The Widow Colony - Official Trailer

Exclusive with Harpreet K: Widow Colony

he 73-minute documentary, directed by Harpreet Kaur, is a stirring account of the survivors of the 1984 anti-Sikh pogrom...

"I wanted to remind Sikhs around the world that 1984 is today, 1984 is everyday"

-Filmmaker Harpreet Kaur

TWC (343K)Friday, April 11, 2014: The 1984 Sikh massacre, one of the most shameful episodes in the history of democratic India, may have conveniently been forgotten by its perpetrators but it comes to haunt its victims even today. The survivors’ battle for justice continues, almost 30 years after. Very few filmmakers have dared to touch this subject, for reasons obvious. The Widow Colony (2005) and Amu (2005) are the two most notable films on the subject.

We caught up with filmmaker, activist and the woman behind the award-winning documentary The Widow Colony, Harpreet Kaur. The film, which has been nominated at various international film festivals and won the Best Documentary and the Best Film Award overall at South Asian Int'l Film Festival 2006, is a staggeringly bold attempt at exposing the reality behind the mass Sikh killings of 1984. Here's a little background on the film.
(see below ~ Editor)

What drove you to make this film? What did you hope to achieve through this?

Dialogue. People need to start talking about what happened. This film is about the Sikh holocaust. It’s about women heroes who have stood ground and continued to fight for justice for over 30 years now. This film is a reminder to those who already know about the massacre to realize that we’re still at war. It’s not over. These women have been in the battle field since the day of the massacre. They continue to go to court, to protest and everyday live 1984. As a Sikh woman I wanted to remind Sikhs around the world that 1984 is today, 1984 is everyday.

Through this film those who have never heard about the massacre will be educated. And those who have read about it or heard stories will have a better and honest understanding of what really happened.

Has it made a difference or helped you achieve what you'd set out to, with this film?

Dr. Martin Luther King summed it up beautifully when he said injustice anywhere in the world is a threat to justice everywhere. The Widow Colony is an important educational tool because human suffering is universal. Creating that dialogue and awareness in the mainstream has helped people better understand what really happened in 1984. This film unveils how a State-sponsored massacre by the world’s largest democracy was portrayed as a 'religious riot.' It’s the misleading notions and propaganda that have lead to a lot of hatred and brutal violence in the world. Lack of education has made it easier for one community to provoke another to kill. Therefore it becomes crucial for people around the world to not only embrace each other’s differences, but to know their history and this film becomes a tool to create that dialogue. The film has been successful in making viewers aware of the current situation of the survivors. Many individuals and organizations have made the effort to go visit the colony (Tilak Vihar) after watching the documentary.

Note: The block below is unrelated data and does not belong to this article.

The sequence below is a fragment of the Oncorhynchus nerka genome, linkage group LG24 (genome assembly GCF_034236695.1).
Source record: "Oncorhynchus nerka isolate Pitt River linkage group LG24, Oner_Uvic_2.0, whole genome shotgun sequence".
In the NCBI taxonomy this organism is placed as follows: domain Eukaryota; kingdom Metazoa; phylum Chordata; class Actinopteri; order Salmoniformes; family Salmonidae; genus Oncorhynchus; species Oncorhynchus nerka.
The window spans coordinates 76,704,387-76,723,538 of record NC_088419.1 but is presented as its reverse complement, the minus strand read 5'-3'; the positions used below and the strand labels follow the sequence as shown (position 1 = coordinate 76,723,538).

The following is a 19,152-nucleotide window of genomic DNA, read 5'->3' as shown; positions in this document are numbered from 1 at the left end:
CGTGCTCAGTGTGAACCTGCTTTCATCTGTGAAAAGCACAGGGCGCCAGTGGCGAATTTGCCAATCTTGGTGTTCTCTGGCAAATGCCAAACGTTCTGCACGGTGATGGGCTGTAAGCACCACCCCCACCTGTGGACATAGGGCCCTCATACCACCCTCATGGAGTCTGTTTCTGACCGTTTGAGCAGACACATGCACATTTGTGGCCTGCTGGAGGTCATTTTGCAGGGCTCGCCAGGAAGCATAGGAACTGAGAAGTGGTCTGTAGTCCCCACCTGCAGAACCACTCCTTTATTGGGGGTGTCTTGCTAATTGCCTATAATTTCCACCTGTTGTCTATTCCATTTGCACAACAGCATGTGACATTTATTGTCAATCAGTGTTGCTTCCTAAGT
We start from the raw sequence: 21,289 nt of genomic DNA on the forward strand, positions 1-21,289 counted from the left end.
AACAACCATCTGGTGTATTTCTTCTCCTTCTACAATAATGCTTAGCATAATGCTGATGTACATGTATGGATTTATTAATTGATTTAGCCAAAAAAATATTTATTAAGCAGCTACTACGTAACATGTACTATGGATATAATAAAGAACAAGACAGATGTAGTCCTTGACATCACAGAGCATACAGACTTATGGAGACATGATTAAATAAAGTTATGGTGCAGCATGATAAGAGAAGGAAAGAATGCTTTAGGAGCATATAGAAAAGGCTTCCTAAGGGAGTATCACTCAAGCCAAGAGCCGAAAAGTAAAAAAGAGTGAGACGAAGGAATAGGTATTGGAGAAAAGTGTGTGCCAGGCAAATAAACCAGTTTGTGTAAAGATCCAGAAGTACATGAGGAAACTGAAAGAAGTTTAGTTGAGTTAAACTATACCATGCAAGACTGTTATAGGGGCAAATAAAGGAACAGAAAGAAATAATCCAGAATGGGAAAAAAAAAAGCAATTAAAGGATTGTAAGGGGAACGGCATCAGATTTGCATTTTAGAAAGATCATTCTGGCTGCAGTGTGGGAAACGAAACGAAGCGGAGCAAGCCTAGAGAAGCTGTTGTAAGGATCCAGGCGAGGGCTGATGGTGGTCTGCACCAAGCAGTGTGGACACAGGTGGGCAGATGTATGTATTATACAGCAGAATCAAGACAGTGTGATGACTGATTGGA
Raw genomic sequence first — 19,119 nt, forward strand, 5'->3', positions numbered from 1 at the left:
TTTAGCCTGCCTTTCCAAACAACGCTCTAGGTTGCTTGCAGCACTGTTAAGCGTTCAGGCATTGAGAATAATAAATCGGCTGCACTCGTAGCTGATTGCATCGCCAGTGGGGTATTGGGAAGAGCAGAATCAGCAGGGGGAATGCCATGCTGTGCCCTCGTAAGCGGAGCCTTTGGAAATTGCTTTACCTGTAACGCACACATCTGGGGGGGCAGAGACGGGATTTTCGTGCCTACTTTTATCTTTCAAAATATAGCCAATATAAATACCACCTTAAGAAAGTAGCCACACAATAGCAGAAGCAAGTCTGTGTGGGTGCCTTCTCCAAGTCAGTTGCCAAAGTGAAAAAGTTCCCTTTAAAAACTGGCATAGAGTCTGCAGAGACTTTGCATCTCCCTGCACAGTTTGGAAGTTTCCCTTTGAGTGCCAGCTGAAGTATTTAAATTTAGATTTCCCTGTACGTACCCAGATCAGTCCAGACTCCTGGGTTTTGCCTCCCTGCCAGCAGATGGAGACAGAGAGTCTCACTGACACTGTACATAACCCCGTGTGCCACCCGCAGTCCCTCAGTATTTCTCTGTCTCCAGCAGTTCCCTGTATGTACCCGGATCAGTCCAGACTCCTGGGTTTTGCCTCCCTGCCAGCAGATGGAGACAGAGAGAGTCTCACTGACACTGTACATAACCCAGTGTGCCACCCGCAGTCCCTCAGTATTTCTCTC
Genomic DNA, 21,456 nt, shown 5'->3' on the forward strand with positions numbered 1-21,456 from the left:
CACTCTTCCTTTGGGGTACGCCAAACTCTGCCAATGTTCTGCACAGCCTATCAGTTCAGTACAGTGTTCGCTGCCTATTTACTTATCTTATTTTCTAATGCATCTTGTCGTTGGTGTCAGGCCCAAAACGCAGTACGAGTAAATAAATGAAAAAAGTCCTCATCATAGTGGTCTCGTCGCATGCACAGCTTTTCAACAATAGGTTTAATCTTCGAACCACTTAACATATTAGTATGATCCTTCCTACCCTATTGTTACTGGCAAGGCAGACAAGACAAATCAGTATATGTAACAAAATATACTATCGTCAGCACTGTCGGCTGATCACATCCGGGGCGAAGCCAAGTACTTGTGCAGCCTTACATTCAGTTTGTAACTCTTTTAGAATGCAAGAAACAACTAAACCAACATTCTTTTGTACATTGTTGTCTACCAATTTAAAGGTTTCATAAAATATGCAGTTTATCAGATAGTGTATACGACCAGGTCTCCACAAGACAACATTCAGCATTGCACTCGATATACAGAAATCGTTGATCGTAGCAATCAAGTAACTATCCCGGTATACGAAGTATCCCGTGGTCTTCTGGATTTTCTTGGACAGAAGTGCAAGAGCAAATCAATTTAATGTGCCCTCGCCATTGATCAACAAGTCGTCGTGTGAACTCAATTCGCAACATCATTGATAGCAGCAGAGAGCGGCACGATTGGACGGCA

It's obviously a controversial subject. Did you have any apprehensions while filming it?

It really does take a lot of strength to go out and make a film like this and I honestly don’t know how it all came together because the whole experience has been surreal. From the point that I decided to make this film, I got tremendous amount of strength and inspiration from these widows. When I read their testimonies it drove me to pick up my camera and when I met these women and heard their stories it gave me a reason bigger than what my life was worth, to bring this film out to the world. I became fearless. I also felt that the media was not doing justice to the issue. I knew that a documentary about the survivors, their stories needed to come out. This would do justice to the issue and for the first time give the survivors an opportunity to share their stories with the world.

The documentary must have been an emotional journey for you. Tell us about the experience. Did you face any hurdles while filming it?

I remember this one time when a widow furiously and bluntly said, “So many people have interviewed us on camera and we have no idea if our stories are ever even told. What are you going to do differently?” She was referring to news reports. I told her that I was making a documentary, not a short news clip and that this film would be shown to the non-Sikh community too. I assured them that their voices would be heard beyond the walls of Tilak Vihar (The Widow Colony). Her statement caught me off guard. I wasn't expecting them to question me. But I was glad she put me on the spot. When things got tough and I felt I wouldn't be able to pull off this film the widow’s question resonated in my head and I knew I had a promise to fulfill. When the film was premiered in India I had invited the widows that were in the film to attend the screening. They were thankful and felt that for the first time someone had been able to do justice in sharing their stories.

For most, I will never forget the priceless gift these women have given me. They took me in their arms and embraced me. God knows I felt their pain because I carry it with me. It’s not something I can describe but it’s changed my life.

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